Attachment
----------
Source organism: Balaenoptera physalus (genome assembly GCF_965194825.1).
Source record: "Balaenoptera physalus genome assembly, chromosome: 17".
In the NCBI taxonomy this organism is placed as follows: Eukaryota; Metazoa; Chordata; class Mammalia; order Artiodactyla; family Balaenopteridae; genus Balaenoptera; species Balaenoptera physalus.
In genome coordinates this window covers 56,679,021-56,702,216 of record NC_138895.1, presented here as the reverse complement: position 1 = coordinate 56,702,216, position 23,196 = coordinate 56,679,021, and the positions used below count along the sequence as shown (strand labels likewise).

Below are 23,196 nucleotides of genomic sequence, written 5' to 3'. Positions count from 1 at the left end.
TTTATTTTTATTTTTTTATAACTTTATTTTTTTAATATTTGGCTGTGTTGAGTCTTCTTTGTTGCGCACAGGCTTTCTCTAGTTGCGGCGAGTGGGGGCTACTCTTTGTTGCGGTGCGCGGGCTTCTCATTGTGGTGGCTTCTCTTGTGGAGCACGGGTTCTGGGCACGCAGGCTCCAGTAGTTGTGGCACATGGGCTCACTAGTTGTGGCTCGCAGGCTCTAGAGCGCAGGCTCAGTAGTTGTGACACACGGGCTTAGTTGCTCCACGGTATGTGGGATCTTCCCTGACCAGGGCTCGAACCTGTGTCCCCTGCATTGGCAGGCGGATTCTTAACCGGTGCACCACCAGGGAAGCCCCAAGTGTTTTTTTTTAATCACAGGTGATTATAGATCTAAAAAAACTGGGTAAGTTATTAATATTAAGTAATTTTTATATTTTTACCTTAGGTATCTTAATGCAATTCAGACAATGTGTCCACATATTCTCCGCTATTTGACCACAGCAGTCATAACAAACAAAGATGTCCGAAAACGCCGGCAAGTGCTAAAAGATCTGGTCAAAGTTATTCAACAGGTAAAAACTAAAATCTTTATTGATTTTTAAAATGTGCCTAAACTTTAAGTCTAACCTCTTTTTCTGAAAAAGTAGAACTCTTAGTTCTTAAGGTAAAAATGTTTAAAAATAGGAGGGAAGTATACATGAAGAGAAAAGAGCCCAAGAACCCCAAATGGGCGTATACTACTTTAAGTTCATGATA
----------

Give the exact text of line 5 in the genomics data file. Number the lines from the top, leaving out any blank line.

Below are 23,196 nucleotides of genomic sequence, written 5' to 3'. Positions count from 1 at the left end.